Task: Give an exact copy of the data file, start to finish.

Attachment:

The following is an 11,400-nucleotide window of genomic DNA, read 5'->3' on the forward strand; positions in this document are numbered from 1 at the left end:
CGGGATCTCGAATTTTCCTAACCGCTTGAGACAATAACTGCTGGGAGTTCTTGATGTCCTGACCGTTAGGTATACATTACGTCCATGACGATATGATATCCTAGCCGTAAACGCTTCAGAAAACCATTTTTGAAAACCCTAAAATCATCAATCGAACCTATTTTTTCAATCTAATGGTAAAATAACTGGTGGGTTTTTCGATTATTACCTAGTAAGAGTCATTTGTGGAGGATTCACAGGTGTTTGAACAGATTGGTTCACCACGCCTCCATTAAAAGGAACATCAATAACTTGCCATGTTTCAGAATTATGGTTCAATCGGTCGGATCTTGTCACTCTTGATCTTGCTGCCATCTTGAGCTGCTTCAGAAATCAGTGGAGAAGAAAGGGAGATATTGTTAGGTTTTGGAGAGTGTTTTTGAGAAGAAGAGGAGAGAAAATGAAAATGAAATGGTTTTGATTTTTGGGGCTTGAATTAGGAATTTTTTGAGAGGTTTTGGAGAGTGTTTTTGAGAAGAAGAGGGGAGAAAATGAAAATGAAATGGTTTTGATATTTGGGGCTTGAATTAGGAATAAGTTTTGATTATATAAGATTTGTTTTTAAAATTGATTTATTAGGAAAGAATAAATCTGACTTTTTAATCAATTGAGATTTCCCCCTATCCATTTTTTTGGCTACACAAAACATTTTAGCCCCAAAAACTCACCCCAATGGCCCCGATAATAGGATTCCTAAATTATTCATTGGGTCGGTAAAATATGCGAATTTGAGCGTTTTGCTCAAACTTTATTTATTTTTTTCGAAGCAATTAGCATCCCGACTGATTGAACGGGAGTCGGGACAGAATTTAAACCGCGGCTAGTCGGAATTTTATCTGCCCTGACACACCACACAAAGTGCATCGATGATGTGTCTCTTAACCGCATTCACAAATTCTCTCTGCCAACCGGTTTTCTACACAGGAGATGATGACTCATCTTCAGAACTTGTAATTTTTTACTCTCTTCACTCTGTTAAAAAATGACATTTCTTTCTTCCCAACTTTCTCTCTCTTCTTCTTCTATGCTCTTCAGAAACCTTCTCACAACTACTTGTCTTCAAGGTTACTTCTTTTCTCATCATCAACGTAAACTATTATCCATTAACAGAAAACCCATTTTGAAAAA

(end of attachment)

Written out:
The following is an 11,400-nucleotide window of genomic DNA, read 5'->3' on the forward strand; positions in this document are numbered from 1 at the left end:
CGGGATCTCGAATTTTCCTAACCGCTTGAGACAATAACTGCTGGGAGTTCTTGATGTCCTGACCGTTAGGTATACATTACGTCCATGACGATATGATATCCTAGCCGTAAACGCTTCAGAAAACCATTTTTGAAAACCCTAAAATCATCAATCGAACCTATTTTTTCAATCTAATGGTAAAATAACTGGTGGGTTTTTCGATTATTACCTAGTAAGAGTCATTTGTGGAGGATTCACAGGTGTTTGAACAGATTGGTTCACCACGCCTCCATTAAAAGGAACATCAATAACTTGCCATGTTTCAGAATTATGGTTCAATCGGTCGGATCTTGTCACTCTTGATCTTGCTGCCATCTTGAGCTGCTTCAGAAATCAGTGGAGAAGAAAGGGAGATATTGTTAGGTTTTGGAGAGTGTTTTTGAGAAGAAGAGGAGAGAAAATGAAAATGAAATGGTTTTGATTTTTGGGGCTTGAATTAGGAATTTTTTGAGAGGTTTTGGAGAGTGTTTTTGAGAAGAAGAGGGGAGAAAATGAAAATGAAATGGTTTTGATATTTGGGGCTTGAATTAGGAATAAGTTTTGATTATATAAGATTTGTTTTTAAAATTGATTTATTAGGAAAGAATAAATCTGACTTTTTAATCAATTGAGATTTCCCCCTATCCATTTTTTTGGCTACACAAAACATTTTAGCCCCAAAAACTCACCCCAATGGCCCCGATAATAGGATTCCTAAATTATTCATTGGGTCGGTAAAATATGCGAATTTGAGCGTTTTGCTCAAACTTTATTTATTTTTTTCGAAGCAATTAGCATCCCGACTGATTGAACGGGAGTCGGGACAGAATTTAAACCGCGGCTAGTCGGAATTTTATCTGCCCTGACACACCACACAAAGTGCATCGATGATGTGTCTCTTAACCGCATTCACAAATTCTCTCTGCCAACCGGTTTTCTACACAGGAGATGATGACTCATCTTCAGAACTTGTAATTTTTTACTCTCTTCACTCTGTTAAAAAATGACATTTCTTTCTTCCCAACTTTCTCTCTCTTCTTCTTCTATGCTCTTCAGAAACCTTCTCACAACTACTTGTCTTCAAGGTTACTTCTTTTCTCATCATCAACGTAAACTATTATCCATTAACAGAAAACCCATTTTGAAAAA